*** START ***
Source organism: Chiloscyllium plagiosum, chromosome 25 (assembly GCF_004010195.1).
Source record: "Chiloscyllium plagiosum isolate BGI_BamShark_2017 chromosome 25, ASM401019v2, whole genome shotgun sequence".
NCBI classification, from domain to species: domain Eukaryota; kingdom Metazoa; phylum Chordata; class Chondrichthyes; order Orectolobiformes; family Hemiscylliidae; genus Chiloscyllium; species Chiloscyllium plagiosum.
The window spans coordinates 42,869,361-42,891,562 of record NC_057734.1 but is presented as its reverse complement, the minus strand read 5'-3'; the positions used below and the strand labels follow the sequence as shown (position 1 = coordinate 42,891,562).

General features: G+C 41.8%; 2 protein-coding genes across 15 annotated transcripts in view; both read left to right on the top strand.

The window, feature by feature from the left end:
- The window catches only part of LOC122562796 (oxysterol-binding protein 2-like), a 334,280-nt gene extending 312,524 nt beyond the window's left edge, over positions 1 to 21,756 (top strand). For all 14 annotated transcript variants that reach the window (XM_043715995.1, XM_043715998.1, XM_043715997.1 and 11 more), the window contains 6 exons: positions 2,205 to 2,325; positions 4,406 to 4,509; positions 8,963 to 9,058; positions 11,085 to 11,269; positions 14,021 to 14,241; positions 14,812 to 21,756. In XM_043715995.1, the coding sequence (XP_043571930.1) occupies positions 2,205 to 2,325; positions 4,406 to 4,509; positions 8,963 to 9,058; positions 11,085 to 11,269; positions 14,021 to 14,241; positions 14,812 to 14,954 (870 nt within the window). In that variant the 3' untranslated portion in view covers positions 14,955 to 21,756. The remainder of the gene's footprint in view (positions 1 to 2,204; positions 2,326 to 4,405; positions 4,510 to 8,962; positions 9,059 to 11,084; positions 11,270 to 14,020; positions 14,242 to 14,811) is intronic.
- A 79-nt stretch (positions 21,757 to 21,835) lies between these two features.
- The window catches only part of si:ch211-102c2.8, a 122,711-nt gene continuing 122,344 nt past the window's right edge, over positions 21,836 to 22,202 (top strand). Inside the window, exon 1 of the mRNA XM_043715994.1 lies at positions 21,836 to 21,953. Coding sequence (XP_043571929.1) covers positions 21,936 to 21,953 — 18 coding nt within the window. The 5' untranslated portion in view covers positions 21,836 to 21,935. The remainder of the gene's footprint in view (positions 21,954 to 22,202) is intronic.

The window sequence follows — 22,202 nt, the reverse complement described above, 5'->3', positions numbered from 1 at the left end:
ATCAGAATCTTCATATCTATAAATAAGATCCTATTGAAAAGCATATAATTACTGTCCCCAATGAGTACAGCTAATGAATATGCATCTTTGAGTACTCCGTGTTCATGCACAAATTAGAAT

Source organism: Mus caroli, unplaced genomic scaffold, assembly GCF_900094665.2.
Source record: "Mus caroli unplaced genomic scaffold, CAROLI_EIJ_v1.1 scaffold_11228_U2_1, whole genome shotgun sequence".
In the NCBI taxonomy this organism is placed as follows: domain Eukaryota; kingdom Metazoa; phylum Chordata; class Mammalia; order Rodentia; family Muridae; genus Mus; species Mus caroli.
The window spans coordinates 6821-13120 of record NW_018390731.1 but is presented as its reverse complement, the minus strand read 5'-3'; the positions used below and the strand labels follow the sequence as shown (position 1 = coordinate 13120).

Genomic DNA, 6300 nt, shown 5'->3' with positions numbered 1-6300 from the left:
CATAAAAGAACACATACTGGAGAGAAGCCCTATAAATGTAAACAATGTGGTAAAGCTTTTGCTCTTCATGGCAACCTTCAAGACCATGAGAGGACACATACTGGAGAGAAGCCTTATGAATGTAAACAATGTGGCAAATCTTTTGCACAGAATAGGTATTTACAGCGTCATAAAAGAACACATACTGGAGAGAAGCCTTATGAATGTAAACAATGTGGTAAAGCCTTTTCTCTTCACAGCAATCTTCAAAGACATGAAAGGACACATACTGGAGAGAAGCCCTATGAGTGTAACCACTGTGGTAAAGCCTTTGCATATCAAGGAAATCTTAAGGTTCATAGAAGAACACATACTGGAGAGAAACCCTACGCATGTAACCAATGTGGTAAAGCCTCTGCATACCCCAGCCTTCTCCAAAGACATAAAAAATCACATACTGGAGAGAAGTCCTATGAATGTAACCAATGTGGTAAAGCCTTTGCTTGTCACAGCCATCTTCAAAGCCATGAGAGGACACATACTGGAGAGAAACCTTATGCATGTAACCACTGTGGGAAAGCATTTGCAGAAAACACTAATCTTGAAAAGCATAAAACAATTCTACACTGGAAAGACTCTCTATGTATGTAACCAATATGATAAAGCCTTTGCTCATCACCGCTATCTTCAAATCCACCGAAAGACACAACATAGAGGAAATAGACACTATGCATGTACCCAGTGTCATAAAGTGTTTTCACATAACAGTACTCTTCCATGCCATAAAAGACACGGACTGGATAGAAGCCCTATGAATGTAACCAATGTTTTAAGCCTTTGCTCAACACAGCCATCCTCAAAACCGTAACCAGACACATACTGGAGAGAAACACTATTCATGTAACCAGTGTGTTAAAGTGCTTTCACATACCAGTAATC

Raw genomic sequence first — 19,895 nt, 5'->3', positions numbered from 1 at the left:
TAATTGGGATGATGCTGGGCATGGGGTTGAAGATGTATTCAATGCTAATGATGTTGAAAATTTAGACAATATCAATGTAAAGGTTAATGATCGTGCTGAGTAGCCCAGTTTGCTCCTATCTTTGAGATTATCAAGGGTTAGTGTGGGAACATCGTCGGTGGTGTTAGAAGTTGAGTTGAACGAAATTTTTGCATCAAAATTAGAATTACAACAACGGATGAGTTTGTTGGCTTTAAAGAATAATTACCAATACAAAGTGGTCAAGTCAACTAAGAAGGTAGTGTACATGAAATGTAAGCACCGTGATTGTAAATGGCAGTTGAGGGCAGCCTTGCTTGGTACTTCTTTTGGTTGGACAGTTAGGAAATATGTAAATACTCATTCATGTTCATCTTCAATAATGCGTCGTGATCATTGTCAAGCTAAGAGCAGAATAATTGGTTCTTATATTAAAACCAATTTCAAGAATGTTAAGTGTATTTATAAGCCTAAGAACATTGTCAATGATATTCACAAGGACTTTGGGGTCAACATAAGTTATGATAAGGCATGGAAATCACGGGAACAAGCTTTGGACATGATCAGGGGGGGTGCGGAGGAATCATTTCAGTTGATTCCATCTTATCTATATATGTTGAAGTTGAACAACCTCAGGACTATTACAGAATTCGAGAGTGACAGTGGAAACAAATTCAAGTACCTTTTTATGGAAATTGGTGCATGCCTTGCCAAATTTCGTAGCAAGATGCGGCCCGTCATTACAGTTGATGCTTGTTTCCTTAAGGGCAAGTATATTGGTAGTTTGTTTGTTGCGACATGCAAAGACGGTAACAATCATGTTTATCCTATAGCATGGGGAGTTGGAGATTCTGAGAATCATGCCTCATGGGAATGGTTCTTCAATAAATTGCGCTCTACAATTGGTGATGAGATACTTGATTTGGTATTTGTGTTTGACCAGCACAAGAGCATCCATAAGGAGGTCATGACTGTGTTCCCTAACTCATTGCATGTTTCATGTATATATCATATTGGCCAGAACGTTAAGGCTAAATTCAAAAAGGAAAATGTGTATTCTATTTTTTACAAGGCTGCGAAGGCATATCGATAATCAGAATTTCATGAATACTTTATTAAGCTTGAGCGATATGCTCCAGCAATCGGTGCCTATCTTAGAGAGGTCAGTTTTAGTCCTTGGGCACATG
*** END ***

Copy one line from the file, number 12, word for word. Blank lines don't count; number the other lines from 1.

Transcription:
Source organism: Mus caroli, unplaced genomic scaffold, assembly GCF_900094665.2.